April 15, 2024

15 Tips to Spring Clean Your Wellness Routine

photo of Allie Baker

Written By

Allie Baker

photo of Mary Stratos, PA-C, IFMCP

Medically Reviewed By

Mary Stratos, PA-C, IFMCP

Lifeforce Physician Assistant

15 Tips to Spring Clean Your Wellness Routine

Spring has sprung, and as the weather warms up, it’s the perfect time to change things up in your wellness routine. A new season is the perfect opportunity to incorporate new rituals to re-energize you and spark fresh motivation. 

“Like everything in life, one's wellness needs will never be static. We always need to be practicing creativity and curiosity while exploring new ways to keep ourselves healthy,” says Lifeforce Senior Health Coach Patrick Doyle, who is certified by the National Board for Health & Wellness Coaching. “If you have a solid foundation in the principles of sleep, stress management, exercise, and nutrition, then variety becomes even more important. It is, after all, the spice of life.”

We asked our health coaches how to spice up your health practices for spring, and they shared their go-to simple tips that you can try today.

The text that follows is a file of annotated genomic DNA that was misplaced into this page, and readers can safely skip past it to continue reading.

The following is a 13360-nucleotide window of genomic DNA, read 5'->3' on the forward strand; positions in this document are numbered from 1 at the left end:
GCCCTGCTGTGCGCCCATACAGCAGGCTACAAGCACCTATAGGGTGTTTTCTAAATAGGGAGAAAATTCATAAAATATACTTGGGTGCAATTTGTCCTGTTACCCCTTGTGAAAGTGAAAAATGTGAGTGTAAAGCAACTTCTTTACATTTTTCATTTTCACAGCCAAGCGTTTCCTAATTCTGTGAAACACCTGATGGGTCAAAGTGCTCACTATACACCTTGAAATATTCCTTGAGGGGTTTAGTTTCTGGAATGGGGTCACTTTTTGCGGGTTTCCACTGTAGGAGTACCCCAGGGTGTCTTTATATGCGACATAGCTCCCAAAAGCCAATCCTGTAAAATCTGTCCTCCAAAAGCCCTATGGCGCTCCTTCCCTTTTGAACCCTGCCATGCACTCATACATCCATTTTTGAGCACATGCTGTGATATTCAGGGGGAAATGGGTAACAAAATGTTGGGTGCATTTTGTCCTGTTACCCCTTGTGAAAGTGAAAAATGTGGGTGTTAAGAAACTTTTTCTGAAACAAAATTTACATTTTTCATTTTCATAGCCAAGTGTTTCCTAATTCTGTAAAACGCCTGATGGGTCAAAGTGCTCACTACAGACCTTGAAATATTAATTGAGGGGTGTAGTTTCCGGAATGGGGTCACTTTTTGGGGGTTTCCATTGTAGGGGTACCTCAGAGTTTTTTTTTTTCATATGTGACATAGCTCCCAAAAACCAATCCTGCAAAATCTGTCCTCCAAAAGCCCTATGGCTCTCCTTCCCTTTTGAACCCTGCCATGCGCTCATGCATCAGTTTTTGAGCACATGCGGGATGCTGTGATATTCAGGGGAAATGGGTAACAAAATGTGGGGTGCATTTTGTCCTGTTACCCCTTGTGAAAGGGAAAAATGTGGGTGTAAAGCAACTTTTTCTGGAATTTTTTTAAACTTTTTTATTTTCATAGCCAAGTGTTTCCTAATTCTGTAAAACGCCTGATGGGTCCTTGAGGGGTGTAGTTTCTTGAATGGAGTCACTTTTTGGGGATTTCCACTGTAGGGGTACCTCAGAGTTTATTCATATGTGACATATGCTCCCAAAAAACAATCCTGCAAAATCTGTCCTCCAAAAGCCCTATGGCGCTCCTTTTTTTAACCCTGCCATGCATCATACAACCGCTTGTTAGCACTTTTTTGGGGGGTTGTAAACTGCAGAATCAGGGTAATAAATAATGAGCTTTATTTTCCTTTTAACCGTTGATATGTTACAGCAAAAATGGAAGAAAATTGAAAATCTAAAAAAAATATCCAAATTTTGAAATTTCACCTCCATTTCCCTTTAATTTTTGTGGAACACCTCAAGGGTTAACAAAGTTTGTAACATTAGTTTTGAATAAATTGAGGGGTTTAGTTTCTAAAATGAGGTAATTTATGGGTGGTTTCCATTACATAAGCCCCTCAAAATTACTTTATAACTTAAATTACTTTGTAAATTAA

15 Ways to Spring Clean Your Wellness Routine 

Spring Clean Your Wellness Routine - Drink Matcha

1. Go green for your caffeine. 

If you struggle with anxiety or you simply want to uplevel your antioxidant intake, try swapping your morning coffee for matcha. You’ll get more benefits with your buzz — minus the jitters that can come from a cup of joe. 

“Matcha is a powder made from finely ground green tea leaves, and it contains some really beautiful health-promoting compounds,” says Lifeforce Health Coach Serena Holtsinger, an Integrative Nutrition Health Coach and Circadian Health Specialist. “Matcha provides l-theanine, an amino acid with stress-reducing effects, and catechins like epigallocatechin gallate (EGCG), which are unique to green teas. In addition to stabilizing harmful free radicals, catechins are known for their anti-cancer and general anti-inflammatory properties. Matcha contains three times the amount of these catechins than regular green tea. Plus, it gives you a productivity boost and instills a sense of grounded energy.”

For optimal flavor and nutrient payoff, Holtsinger recommends reading your labels and choosing a ceremonial-grade matcha that has been tested for heavy metals.